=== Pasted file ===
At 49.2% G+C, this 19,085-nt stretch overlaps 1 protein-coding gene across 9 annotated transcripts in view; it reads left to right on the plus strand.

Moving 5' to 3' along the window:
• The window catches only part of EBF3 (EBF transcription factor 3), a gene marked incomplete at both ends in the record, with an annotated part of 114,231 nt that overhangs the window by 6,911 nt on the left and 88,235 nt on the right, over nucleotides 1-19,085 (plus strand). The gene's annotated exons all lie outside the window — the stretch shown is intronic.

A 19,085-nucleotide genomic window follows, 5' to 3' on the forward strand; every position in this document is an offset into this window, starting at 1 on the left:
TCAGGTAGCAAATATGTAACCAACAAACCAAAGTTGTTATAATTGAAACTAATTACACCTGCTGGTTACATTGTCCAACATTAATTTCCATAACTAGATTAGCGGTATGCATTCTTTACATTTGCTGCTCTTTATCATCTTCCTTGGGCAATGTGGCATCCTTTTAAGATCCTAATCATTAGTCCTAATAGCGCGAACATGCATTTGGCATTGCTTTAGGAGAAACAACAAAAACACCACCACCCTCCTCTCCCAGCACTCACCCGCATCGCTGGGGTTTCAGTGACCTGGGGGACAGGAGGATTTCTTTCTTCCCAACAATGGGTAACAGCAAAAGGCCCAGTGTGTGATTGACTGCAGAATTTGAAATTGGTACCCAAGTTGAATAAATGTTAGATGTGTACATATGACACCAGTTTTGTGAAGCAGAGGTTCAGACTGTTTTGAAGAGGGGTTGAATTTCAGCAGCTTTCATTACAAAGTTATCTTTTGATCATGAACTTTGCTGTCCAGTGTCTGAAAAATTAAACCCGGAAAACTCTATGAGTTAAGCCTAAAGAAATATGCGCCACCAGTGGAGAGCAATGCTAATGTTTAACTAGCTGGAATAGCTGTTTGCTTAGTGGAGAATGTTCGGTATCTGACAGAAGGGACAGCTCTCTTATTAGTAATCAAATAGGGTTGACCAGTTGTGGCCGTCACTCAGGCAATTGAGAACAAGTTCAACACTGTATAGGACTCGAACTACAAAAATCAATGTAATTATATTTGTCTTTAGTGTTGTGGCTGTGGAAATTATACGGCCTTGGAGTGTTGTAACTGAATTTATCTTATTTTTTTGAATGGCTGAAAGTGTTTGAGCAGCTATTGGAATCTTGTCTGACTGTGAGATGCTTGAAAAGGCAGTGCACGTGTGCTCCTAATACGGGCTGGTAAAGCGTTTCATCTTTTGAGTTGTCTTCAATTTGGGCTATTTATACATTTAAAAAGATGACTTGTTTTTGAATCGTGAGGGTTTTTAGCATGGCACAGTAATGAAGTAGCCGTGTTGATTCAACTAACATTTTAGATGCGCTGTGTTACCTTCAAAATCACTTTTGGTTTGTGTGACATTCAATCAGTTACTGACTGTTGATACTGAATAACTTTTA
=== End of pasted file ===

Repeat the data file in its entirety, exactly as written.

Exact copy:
At 49.2% G+C, this 19,085-nt stretch overlaps 1 protein-coding gene across 9 annotated transcripts in view; it reads left to right on the plus strand.

Moving 5' to 3' along the window:
• The window catches only part of EBF3 (EBF transcription factor 3), a gene marked incomplete at both ends in the record, with an annotated part of 114,231 nt that overhangs the window by 6,911 nt on the left and 88,235 nt on the right, over nucleotides 1-19,085 (plus strand). The gene's annotated exons all lie outside the window — the stretch shown is intronic.

A 19,085-nucleotide genomic window follows, 5' to 3' on the forward strand; every position in this document is an offset into this window, starting at 1 on the left:
TCAGGTAGCAAATATGTAACCAACAAACCAAAGTTGTTATAATTGAAACTAATTACACCTGCTGGTTACATTGTCCAACATTAATTTCCATAACTAGATTAGCGGTATGCATTCTTTACATTTGCTGCTCTTTATCATCTTCCTTGGGCAATGTGGCATCCTTTTAAGATCCTAATCATTAGTCCTAATAGCGCGAACATGCATTTGGCATTGCTTTAGGAGAAACAACAAAAACACCACCACCCTCCTCTCCCAGCACTCACCCGCATCGCTGGGGTTTCAGTGACCTGGGGGACAGGAGGATTTCTTTCTTCCCAACAATGGGTAACAGCAAAAGGCCCAGTGTGTGATTGACTGCAGAATTTGAAATTGGTACCCAAGTTGAATAAATGTTAGATGTGTACATATGACACCAGTTTTGTGAAGCAGAGGTTCAGACTGTTTTGAAGAGGGGTTGAATTTCAGCAGCTTTCATTACAAAGTTATCTTTTGATCATGAACTTTGCTGTCCAGTGTCTGAAAAATTAAACCCGGAAAACTCTATGAGTTAAGCCTAAAGAAATATGCGCCACCAGTGGAGAGCAATGCTAATGTTTAACTAGCTGGAATAGCTGTTTGCTTAGTGGAGAATGTTCGGTATCTGACAGAAGGGACAGCTCTCTTATTAGTAATCAAATAGGGTTGACCAGTTGTGGCCGTCACTCAGGCAATTGAGAACAAGTTCAACACTGTATAGGACTCGAACTACAAAAATCAATGTAATTATATTTGTCTTTAGTGTTGTGGCTGTGGAAATTATACGGCCTTGGAGTGTTGTAACTGAATTTATCTTATTTTTTTGAATGGCTGAAAGTGTTTGAGCAGCTATTGGAATCTTGTCTGACTGTGAGATGCTTGAAAAGGCAGTGCACGTGTGCTCCTAATACGGGCTGGTAAAGCGTTTCATCTTTTGAGTTGTCTTCAATTTGGGCTATTTATACATTTAAAAAGATGACTTGTTTTTGAATCGTGAGGGTTTTTAGCATGGCACAGTAATGAAGTAGCCGTGTTGATTCAACTAACATTTTAGATGCGCTGTGTTACCTTCAAAATCACTTTTGGTTTGTGTGACATTCAATCAGTTACTGACTGTTGATACTGAATAACTTTTA